1.) The Capitol Security Advisory Committee approved a draft list of recommendations on Tuesday that would commit the state to a significant increase in security spending, but likely won’t include any new measures to limit the existing right to carry firearms on the Capitol complex. That’s despite the concerted effort of Rep. Michael Paymar, DFL-St. Paul, who brought an amendment that would have banned guns altogether in the Capitol, the State Office Building and the Minnesota Judicial Center. Paymar’s amendment had the support of Lt. Gov. Yvonne Prettner Solon, who chairs the advisory panel, but was defeated due to the votes of Rep. Kelby Woodard, R-Belle Plaine, and Sen. Bill Ingebrigtsen, R-Alexandria; Minnesota Supreme Court Chief Justice Lori Gildea abstained, citing the possibility that the issue could wind up in her court some day, and Sen. Ann Rest, DFL-New Hope, was absent from the hearing. The committee did manage to give its stamp of approval to proposals that would nearly double the amount dedicated to security resources in the Capitol and surrounding state-owned buildings, from $4.6 million a year to $8 million.
Another provision that would require gun owners to resubmit their notification that they intend to carry a gun in the Capitol annually was altered through an amendment that would lengthen the requirement timeline to every five years. Prettner Solon said the committee will meet once more in early January to endorse the final recommendations.
2.) Republican gubernatorial candidate Scott Honour agreed yesterday to release his 2012 tax returns to the Star Tribune. Honour earned $1.7 million during that year, making him the leader in the clubhouse among candidates who have chosen to disclose their personal income; Gov. Mark Dayton and several GOP would-be candidate have already shared their own income records, while former legislator Marty Seifert has said he would not reveal his. Honour paid about $636,000 worth of income tax and another $147,000 in property taxes. The business executive has long been thought the lone GOP candidate wealthy enough to self-fund a gubernatorial campaign if Sen. Julie Rosen, R-Fairmont, does not enter that race.
3.) Auditor Rebecca Otto is not running away from her vote against allowing 31 copper-nickel mining leases to go forward; rather the opposite, according to Minnesota Public Radio, which reports that Otto appeared at a public event in Ely to help explain her position on that issue. Otto told dozens of interested residents that her vote, the only opposition voice on the state’s Executive Council, was partly intended to bring increased attention and transparency to the mining debate. “I need to draw it to people’s attention, whether we embark on this or not, that we understand what’s at stake for us as a state, and the taxpayers of the state,” Otto said. The DFL auditor is already the subject of a small-scale lawn sign campaign highlighting her vote, and has, at least temporarily, lost the support of some Iron Range Democrats. That list includes Babbit Mayor Bernice Norregard, who argued that mining employment “adds to our tax base.”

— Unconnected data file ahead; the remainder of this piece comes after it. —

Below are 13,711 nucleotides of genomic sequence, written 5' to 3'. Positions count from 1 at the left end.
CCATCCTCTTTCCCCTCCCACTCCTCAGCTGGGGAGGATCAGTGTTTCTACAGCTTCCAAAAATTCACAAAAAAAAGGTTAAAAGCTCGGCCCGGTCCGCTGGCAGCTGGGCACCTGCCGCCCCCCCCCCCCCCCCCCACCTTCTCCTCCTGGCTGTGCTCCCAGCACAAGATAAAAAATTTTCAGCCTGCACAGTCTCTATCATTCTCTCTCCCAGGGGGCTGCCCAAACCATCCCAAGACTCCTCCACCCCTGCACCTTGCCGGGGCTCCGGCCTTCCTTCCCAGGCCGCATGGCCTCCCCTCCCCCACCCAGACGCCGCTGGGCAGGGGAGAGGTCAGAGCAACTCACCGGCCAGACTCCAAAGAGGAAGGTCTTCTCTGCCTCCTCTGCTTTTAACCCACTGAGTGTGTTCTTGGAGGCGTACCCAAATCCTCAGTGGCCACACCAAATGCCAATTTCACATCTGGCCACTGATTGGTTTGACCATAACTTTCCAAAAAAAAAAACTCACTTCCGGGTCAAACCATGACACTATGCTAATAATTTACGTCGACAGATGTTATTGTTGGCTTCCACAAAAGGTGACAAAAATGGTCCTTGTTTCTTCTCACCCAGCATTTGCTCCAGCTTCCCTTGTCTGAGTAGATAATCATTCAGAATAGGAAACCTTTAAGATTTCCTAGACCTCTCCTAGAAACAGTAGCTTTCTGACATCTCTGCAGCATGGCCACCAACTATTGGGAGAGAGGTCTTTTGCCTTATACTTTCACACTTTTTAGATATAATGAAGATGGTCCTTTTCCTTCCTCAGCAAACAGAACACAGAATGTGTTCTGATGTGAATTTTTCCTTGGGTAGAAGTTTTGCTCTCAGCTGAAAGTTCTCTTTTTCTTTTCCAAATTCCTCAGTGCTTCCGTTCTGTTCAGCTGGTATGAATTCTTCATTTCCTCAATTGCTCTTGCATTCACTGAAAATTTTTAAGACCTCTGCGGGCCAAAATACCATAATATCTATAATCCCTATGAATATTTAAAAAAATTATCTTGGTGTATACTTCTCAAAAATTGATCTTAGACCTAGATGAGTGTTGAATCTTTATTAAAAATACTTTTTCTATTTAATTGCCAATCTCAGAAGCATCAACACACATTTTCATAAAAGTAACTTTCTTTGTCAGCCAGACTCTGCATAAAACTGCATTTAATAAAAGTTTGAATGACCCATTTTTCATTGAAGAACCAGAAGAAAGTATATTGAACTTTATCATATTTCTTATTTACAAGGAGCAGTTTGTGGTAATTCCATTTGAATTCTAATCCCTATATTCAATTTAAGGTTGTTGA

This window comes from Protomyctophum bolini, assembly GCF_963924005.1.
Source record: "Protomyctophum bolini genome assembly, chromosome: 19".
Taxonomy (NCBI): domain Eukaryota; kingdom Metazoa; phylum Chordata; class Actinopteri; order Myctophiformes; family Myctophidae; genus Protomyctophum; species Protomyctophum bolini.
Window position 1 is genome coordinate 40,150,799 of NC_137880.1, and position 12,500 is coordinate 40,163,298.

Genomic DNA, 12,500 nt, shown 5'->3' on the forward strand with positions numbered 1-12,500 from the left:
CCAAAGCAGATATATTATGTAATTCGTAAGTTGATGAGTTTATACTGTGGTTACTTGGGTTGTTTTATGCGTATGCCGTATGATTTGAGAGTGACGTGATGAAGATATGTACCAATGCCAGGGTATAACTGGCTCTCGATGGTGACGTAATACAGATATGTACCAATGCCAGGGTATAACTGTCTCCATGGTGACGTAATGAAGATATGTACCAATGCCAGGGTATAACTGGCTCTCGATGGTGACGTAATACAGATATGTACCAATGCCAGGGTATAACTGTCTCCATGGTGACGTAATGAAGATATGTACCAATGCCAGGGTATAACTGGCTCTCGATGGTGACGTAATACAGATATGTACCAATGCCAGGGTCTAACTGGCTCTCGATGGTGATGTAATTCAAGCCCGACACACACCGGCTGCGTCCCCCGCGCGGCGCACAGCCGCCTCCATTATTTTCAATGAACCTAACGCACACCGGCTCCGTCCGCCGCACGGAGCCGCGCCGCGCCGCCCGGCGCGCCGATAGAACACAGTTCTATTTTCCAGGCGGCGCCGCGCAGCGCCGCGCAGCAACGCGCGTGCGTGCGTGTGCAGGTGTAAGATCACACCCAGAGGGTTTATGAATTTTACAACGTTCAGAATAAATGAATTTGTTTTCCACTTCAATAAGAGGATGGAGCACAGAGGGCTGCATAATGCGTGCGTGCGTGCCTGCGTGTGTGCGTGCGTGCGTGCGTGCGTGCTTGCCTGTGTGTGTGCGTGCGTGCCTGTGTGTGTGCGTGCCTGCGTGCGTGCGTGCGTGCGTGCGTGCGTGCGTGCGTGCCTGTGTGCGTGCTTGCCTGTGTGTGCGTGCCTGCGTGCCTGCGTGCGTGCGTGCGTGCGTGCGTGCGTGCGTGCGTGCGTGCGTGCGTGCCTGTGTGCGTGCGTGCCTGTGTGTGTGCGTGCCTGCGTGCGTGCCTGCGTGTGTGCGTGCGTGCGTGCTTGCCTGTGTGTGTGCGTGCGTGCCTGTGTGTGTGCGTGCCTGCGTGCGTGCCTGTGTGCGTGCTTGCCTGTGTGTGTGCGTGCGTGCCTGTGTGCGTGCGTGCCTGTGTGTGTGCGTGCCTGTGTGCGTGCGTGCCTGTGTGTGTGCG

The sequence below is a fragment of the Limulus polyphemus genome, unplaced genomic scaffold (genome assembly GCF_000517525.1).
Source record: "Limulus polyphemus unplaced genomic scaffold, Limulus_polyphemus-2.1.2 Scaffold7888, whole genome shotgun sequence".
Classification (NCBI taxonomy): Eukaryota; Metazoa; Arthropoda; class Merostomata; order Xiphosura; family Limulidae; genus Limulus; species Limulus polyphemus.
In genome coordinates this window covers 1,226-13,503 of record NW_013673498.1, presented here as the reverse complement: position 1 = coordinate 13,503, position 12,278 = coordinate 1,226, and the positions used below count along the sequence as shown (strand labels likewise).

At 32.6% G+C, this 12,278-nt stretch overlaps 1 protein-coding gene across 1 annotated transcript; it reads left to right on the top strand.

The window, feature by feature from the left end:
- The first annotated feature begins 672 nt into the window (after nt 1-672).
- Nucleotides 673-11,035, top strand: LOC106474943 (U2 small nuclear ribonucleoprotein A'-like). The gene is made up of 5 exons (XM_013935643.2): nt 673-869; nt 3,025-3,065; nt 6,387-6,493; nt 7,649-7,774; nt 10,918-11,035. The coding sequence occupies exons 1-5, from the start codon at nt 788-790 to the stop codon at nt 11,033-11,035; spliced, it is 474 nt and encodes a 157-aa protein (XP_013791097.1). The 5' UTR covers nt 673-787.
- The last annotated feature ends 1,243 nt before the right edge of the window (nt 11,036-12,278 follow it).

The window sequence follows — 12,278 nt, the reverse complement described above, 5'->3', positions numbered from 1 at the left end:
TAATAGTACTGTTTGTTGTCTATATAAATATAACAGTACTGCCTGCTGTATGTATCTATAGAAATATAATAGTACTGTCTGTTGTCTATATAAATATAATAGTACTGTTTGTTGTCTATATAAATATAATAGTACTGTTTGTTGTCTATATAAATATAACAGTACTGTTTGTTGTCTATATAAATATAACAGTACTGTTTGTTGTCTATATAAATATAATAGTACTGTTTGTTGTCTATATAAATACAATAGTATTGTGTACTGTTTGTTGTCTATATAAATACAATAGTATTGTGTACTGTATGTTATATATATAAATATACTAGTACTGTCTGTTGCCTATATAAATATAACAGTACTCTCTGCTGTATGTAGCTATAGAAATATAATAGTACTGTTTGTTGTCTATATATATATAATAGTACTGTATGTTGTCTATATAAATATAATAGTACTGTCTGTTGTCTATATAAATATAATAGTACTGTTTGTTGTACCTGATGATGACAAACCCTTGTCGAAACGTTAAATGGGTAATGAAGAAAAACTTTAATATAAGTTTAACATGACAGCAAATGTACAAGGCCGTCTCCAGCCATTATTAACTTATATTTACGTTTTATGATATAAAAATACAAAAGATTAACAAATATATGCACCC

COMINGS & GOINGS
Yet another new DFL candidate has emerged in House District 64B, the seat that will eventually be vacated by Rep. Michael Paymar, DFL-St. Paul. Gloria Zaiger, a US Bank employee who has also worked for Greenpeace, logged her candidacy with the Campaign Finance and Public Dislcosure Board on Monday; according to her campaign website, Zaiger was a Democratic National Convention delegate last year, and recently married her long-time partner Katie.
Danna MacKenzie will serve as the state’s new director of the Office of Broadband Development. The former Cook County employee will head up an office created by the Legislature earlier this year, and is chiefly tasked with monitoring the spread of broadband internet access in rural areas.
Erin Campbell of the Messerli & Kramer lobbying firm has signed on to work for the Minnesota Sheriffs Association as of this past Monday. She joins fellow firm lobbyist Eric Hyland in representing that interest group.
Lobbyists Larry Redmond and and David Johnson have registered to advocate for Retail Services Inc. d/b/a Total Wine & More. Those are the first lobbyists on record for that group, which is based in Maryland.